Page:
Standard musical cues for TV programs?
July 23, 2014 11:11 PM   Subscribe

I want to learn about the types of musical cues that are commonly used for television programs.

I think I don't have the right terminology to do a proper search for this. So I'll describe it, and somebody can maybe go "oh, you want to learn about NAME OF THIS THING." And that would probably be enough.

I said "TV" instead of "film", because movies often have a complete original score composed for them. I am interested in the cheaper form of music used in TV shows, which reuses a lot of smaller pieces of music (or "cues" as I am calling them). For example, if you watch an episode of Seinfeld, they have that short bass-plucking thing that plays as a transition between scenes or returning from a commercial break. A show like Family Guy has more variety, using longer pieces of music for action sequences. Or sometimes there is a suspenseful note before one dramatic moment occurs in the story, when you then hear a flourish. Or a character may say something sad, and just a few chords play along as they talk--not a whole song. That kind of thing.

I've written this kind of music. I've cobbled it together from samples. I have a feel for it.

But I want to approach it again in a more textbook-like way. I'd like to find a list of all these little cues and common ways they are put together. Where should I look?
posted by ErikH2000 to Media & Arts (8 answers total) 4 users marked this as a favorite
Best answer: A musician I know suggested an actual textbook: "Scoring For Films" by Earle Hagen. (That's the fellow who wrote and whistled the Andy Griffith show theme song, and much else besides.)
posted by in278s at 11:59 PM on July 23, 2014 [1 favorite]

I'm on my phone but it sounds like you're looking for "incidental music"
posted by Room 641-A at 12:07 AM on July 24, 2014 [1 favorite]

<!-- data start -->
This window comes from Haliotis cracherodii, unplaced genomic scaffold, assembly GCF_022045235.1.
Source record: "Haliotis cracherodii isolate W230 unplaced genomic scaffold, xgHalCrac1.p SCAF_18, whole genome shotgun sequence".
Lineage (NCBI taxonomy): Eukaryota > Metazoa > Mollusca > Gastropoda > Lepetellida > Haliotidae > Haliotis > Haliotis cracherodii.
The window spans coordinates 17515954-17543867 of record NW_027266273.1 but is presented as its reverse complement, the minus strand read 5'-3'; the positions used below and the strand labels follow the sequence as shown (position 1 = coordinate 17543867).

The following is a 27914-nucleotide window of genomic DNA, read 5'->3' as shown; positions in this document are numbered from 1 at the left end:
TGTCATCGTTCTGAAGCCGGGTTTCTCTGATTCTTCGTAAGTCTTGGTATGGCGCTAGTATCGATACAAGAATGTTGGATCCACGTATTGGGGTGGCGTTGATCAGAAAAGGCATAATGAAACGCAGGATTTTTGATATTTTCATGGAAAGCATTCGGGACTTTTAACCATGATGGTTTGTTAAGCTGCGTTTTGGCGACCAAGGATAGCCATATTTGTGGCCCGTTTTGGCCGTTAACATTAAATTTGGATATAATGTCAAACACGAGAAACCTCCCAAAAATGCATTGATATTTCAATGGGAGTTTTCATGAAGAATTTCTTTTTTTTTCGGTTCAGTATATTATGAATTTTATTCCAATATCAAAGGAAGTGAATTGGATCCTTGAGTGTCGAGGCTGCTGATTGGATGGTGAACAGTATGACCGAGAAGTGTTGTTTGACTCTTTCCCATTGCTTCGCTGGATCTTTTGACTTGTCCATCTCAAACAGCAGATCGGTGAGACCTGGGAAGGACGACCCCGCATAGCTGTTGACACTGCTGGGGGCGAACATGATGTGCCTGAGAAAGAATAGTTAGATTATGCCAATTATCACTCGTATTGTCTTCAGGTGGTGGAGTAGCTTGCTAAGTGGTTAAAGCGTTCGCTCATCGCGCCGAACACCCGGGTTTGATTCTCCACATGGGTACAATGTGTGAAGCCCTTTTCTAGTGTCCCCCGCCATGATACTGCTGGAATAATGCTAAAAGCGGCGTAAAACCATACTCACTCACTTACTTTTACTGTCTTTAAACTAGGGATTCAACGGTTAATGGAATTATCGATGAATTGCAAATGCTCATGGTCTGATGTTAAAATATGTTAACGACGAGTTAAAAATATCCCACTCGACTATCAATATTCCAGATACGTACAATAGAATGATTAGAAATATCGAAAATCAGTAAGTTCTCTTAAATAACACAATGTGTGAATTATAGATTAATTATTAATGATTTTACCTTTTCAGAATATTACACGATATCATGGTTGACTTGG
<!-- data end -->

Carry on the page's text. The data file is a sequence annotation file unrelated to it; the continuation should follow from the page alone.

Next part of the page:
Best answer: "Scoring for Films" sounds like what you need, but as a supplementary text, pick up The 5 Cs of Cinematography.
posted by sebastienbailard at 12:40 AM on July 24, 2014

Do you want "Name of the Thing"? Then you want to look up either "library music" or "production music".

A few starts:

De Wolfe

All these sites are pretty commercial, but they have plentiful audio samples available if you dig in a little.

The little "cues" you want will be under "stings", "links", "bridges", "under 10 seconds" and possibly indeed "cues". This is one of my minor nerd interests so if you need more information just say so.
posted by solarion at 1:49 AM on July 24, 2014

When I work with them we always call them stings.
posted by Mchelly at 3:37 AM on July 24, 2014 [2 favorites]

Programs I've worked on usually refer to this as "bumper" music. "Bumpers" being the short logo or title element going into or out of a break.
posted by DaddyNewt at 7:09 AM on July 24, 2014

Response by poster: Much thanks to everyone who answered. I got a few good book suggestions, and a vocabulary lession that should be helpful in learning more.
posted by ErikH2000 at 7:06 PM on July 25, 2014

You might like this classic AskMe: What is that song they always use? Lots of examples inside.

The TVTropes pages for Standard Snippet and Mickey Mousing are likewise goldmines.
posted by Rhaomi at 12:52 AM on July 26, 2014

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